New Hampshire is a long way from the Rio Grande. But the opioid crisis and drug abuse crisis plaguing the Granite State has direct links to actions taken at the U.S. southern border. It’s no coincidence that Lawrence, MA is both a hub of illegal immigration and drug trafficking in New England.
On Tuesday, Sen. Elizabeth Warren announced that she supports changing the law so that coming to the United States illegally and remaining here in defiance of the law will no longer be a crime, merely a civil offense.
“We should not be criminalizing mamas and babies trying to flee violence at home or trying to build a better future. We must pass comprehensive immigration reform that is in line with our values, creates a pathway to citizenship for undocumented immigrants including our DREAMers, and protects our borders,” Warren told the HuffPost.
Crossing the border illegally is currently a misdemeanor. However, other activities like harboring illegal immigrants and working in the U.S. off the books or under a false ID are felonies that are all but unavoidable once you enter the country illegally.
Warren’s rejection of criminal penalties for illegal immigration echoes Democrats’ position on the detention facilities run by the federal government at the southern border. Rep. Alexandria Ocasio-Cortez calls them “concentration camps” because of the over-crowding, yet Democrats’ simultaneously refuse to support more funding to add space, beds, bathrooms, etc.
If, as Sen. Warren and others argue, it’s wrong to turn away people at the border; and it’s wrong to detain them in the available facilities; and it’s wrong to arrest them for crossing illegally, then the only remaining alternative is to allow them to enter the U.S. at will.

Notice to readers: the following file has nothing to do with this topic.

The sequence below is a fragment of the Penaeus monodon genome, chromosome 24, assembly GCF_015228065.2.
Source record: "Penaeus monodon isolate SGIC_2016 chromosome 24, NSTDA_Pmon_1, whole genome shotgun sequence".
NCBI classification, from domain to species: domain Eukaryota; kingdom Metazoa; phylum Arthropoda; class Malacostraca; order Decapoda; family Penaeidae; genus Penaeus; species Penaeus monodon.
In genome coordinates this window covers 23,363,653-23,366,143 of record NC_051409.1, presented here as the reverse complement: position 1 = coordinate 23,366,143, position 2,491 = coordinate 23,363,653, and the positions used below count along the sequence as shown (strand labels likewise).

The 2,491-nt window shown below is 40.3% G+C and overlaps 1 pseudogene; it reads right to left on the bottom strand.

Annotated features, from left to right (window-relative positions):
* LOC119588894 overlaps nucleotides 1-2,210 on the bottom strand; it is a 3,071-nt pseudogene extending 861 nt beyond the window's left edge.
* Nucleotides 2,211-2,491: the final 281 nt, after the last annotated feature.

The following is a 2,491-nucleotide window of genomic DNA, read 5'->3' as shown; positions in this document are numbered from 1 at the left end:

“Warren’s fans in the mainstream media keep presenting her as a serious policy wonk, but this is not a serious policy plan,” Jessica Vaughan of the Center for Immigration Studies told NHJournal. “It is just misleading hyperbole and pandering pablum. Apparently, her plan is to allow any mama or baby, or anyone pretending to be a mama with baby, to waltz into the US because they want a better future. Who in the world doesn’t? But what about the future for Americans?
“The values she represents with this plan are the values of employers who want workers to earn less. They’re the values of politicians who want us to have worse schools, huge tax bills, more multiculturalism, and less safety and security in their communities. Warren’s plan is not a solution and would only inspire more illegal immigration and wipe out our borders,” Vaughan said.
Supporters of decriminalization say that’s not true, that they support giving people court dates and hearings before immigration judges. Immigrant advocates dispute data from border officials that most illegal immigrants given such court dates never show up.
However, they also oppose deporting people who’ve been ordered to leave the country after their hearing before a judge. So once again, if it’s wrong to detain them, and it’s wrong to deport them for ignoring the immigration judge’s order–what’s the alternative, other than allowing everyone to stay?
This is not a popular idea in New Hampshire, or America.
In a February 2019 UNH Granite State Survey, nearly half (46 percent) of Granite Staters said they wanted more border wall (“physical barriers”) on the southern border. Just 12 percent said they wanted less. Among independents, those numbers were 42 percent/14 percent–a nearly 3o point margin for more border security.
In a 2017 survey, 70 percent of New Hampshire residents–and a plurality of Democrats–said they support checkpoints at the Canada/New Hampshire border. America’s northern border is hardly a hotbed of crime, and yet Granite State voters still want it secured.
In March, just 23 percent of Americans said they wanted to see an increase in legal immigration–and that’s a record high. Another 34 percent wanted legal immigration lowered.
According to Gallup, 23 percent of Americans say immigration is their top political issue today, the highest level they’ve ever recorded. The only problem that rated higher is “government” (aka “I hate Trump”) at 26 percent.
Do Democrats like Sen. Warren, who has a realistic chance of being their party’s nominee, really want to embrace a radical position (decriminalizing illegal immigration and opposing deportations for people ordered out of the country) on such a hot-button issue?
Is that smart politics for, say, a U.S. Senator running for re-election in New Hampshire, or a Democrat challenging a popular, incumbent governor in the Granite State?